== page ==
I recently began a new position as an Academic Coach at a middle school. At the end of my second week the principal asked me to present at our next staff meeting on an aspect of NCLB entitled “Safe Harbor”. As the Academic Coach my responsibilities include professional development and I love the idea of presenting ways to differentiate instruction, engage students and classroom management, but learning about “Safe Harbor” made me feel anything but “safe” when it came to presenting in front of a room full of middle school teachers.
I work at a school that is in Year 5 of Program Improvement status. What that means is for over 5 years we have not met our Annual Measurable Objectives (AMO) on the yearly state test. The state determines the annual measurable objective (AMO) we must reach in order to show students are making adequate yearly progress (AYP) toward the goal of all students reaching proficiency in English language arts and mathematics. As a result of “Program Improvement” status the district has moved teachers to other school sites, extended the school day and replaced the principal as part of restructuring the school site.
As I began my research on “Safe Harbor” I was actually quiet surprised to learn another way we could meet academic benchmarks. If the number of non-proficient students in a particular subgroup decreased by 10% from the previous year we would meet “Safe Harbor” target. Our school could exit “Program Improvement” status if we meet this target for two consecutive years. Thus if you have 100 students in the English language learner subgroup and 80% or 80 of the students are not proficient only 10% or 8 additional students would need to move to proficient in order to meet Safe Harbor.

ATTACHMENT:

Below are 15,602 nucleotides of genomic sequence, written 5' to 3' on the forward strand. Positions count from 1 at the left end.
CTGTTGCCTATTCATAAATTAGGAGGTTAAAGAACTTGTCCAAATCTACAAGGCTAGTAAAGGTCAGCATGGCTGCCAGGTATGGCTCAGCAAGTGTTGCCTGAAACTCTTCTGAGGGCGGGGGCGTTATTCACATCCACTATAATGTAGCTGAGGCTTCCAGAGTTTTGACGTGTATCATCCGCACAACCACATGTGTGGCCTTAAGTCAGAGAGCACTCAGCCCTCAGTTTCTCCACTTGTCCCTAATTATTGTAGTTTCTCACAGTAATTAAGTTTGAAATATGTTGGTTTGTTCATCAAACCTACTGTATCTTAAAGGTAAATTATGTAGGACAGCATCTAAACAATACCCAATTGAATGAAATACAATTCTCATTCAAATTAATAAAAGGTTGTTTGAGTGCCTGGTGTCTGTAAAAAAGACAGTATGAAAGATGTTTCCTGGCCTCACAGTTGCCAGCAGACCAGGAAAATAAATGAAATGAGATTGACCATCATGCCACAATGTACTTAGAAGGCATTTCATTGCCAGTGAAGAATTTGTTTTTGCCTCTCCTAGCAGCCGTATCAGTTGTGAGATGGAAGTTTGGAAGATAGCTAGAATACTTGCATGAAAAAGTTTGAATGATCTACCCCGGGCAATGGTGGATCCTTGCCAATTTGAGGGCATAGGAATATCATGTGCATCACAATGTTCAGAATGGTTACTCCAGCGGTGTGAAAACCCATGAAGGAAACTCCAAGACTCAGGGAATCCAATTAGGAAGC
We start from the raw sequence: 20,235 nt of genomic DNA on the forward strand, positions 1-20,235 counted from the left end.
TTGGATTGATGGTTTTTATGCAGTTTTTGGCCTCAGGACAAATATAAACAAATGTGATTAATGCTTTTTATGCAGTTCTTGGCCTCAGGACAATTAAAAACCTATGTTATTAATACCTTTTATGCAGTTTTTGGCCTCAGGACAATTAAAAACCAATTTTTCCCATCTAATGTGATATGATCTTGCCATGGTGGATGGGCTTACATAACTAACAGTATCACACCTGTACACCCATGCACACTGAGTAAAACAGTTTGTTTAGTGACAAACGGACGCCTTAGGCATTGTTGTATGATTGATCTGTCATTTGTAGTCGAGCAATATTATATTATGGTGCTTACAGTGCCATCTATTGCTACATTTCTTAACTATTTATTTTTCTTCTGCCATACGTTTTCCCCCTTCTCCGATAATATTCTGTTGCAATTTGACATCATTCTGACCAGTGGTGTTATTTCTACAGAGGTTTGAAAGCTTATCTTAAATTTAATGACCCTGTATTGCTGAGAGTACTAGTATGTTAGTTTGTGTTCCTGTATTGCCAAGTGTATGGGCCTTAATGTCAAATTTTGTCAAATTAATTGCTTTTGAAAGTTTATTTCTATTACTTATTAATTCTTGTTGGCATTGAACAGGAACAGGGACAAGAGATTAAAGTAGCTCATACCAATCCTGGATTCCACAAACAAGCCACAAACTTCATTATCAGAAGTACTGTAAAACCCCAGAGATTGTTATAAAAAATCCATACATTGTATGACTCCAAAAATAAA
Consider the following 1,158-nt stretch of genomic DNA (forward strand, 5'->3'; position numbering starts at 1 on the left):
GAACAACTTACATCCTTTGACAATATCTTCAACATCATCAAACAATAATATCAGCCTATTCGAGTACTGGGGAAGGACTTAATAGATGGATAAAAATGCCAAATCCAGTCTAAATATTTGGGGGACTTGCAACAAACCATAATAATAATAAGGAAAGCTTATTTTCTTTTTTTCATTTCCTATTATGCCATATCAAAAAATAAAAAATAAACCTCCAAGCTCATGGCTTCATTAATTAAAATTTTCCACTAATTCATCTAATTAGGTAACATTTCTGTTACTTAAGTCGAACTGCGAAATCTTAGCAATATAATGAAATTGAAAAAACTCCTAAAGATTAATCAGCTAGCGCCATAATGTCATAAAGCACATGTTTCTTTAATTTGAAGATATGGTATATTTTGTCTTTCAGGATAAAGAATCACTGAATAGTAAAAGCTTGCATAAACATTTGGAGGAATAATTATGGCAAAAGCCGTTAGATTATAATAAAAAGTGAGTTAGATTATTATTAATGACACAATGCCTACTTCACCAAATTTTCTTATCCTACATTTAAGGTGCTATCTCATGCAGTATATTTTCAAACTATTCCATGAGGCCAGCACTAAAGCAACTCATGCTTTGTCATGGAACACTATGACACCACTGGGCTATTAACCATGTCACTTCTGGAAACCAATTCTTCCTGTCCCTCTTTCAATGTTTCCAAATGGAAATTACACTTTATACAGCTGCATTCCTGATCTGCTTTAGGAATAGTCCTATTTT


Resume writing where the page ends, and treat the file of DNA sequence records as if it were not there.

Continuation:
Although this seemed like a simple calculation the complexity lies when you start comparing groups of students from one year to the next. What is 10% with one particular group could be significantly more with another. For example of the 200 seventh grade students who took the 2010 test, about 50% were proficient in ELA. Thus 100 students were not proficient and 10 additional students would need to move to proficient. However of the incoming seventh grade students their previous year scores revealed only 40% proficient. 120 students were not proficient, so you see the calculation is much greater than moving just ten percent.
There is a danger in comparing different groups of students from one year to the next and if we are going to look at data we should really look at growth. School growth should be examined by where students begin and determining if there is growth at the end of the year. We are oversimplifying this process by making group comparisons from one year to the next. As a mom of two I know what works for one of my boys will not just work for the other and although I may teach them the same way their progress and “growth” will be significantly different. As I wrapped up my presentation for “Safe Harbor” I wondered what kind of response I would receive from middle school math teachers who are probably still in awe that fifth grade mathematics determines if schools are making progress.